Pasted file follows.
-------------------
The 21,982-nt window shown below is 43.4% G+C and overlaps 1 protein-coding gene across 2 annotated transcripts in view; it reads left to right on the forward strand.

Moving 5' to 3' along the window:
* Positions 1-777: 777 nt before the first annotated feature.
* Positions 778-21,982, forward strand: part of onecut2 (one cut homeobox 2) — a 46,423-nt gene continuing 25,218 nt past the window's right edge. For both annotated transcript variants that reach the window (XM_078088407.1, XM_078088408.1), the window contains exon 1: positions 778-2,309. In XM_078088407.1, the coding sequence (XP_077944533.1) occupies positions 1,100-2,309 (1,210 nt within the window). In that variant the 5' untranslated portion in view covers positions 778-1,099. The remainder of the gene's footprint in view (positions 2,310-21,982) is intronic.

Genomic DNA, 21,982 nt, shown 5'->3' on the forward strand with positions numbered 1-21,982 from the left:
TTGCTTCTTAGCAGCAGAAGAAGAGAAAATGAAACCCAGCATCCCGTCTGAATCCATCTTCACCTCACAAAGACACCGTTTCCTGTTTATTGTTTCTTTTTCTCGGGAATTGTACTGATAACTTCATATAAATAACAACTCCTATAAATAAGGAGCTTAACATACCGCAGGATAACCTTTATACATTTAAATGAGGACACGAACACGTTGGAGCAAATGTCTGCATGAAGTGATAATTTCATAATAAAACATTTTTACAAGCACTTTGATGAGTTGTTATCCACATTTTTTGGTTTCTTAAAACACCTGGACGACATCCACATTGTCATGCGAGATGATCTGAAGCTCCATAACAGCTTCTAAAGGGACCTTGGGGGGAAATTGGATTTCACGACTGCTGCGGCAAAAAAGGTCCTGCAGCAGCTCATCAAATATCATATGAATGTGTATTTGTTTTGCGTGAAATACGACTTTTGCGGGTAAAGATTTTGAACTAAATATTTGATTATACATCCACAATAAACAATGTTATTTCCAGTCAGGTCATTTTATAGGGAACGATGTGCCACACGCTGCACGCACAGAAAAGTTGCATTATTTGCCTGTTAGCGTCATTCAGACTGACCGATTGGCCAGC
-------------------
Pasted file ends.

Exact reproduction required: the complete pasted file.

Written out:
The 21,982-nt window shown below is 43.4% G+C and overlaps 1 protein-coding gene across 2 annotated transcripts in view; it reads left to right on the forward strand.

Moving 5' to 3' along the window:
* Positions 1-777: 777 nt before the first annotated feature.
* Positions 778-21,982, forward strand: part of onecut2 (one cut homeobox 2) — a 46,423-nt gene continuing 25,218 nt past the window's right edge. For both annotated transcript variants that reach the window (XM_078088407.1, XM_078088408.1), the window contains exon 1: positions 778-2,309. In XM_078088407.1, the coding sequence (XP_077944533.1) occupies positions 1,100-2,309 (1,210 nt within the window). In that variant the 5' untranslated portion in view covers positions 778-1,099. The remainder of the gene's footprint in view (positions 2,310-21,982) is intronic.

Genomic DNA, 21,982 nt, shown 5'->3' on the forward strand with positions numbered 1-21,982 from the left:
TTGCTTCTTAGCAGCAGAAGAAGAGAAAATGAAACCCAGCATCCCGTCTGAATCCATCTTCACCTCACAAAGACACCGTTTCCTGTTTATTGTTTCTTTTTCTCGGGAATTGTACTGATAACTTCATATAAATAACAACTCCTATAAATAAGGAGCTTAACATACCGCAGGATAACCTTTATACATTTAAATGAGGACACGAACACGTTGGAGCAAATGTCTGCATGAAGTGATAATTTCATAATAAAACATTTTTACAAGCACTTTGATGAGTTGTTATCCACATTTTTTGGTTTCTTAAAACACCTGGACGACATCCACATTGTCATGCGAGATGATCTGAAGCTCCATAACAGCTTCTAAAGGGACCTTGGGGGGAAATTGGATTTCACGACTGCTGCGGCAAAAAAGGTCCTGCAGCAGCTCATCAAATATCATATGAATGTGTATTTGTTTTGCGTGAAATACGACTTTTGCGGGTAAAGATTTTGAACTAAATATTTGATTATACATCCACAATAAACAATGTTATTTCCAGTCAGGTCATTTTATAGGGAACGATGTGCCACACGCTGCACGCACAGAAAAGTTGCATTATTTGCCTGTTAGCGTCATTCAGACTGACCGATTGGCCAGC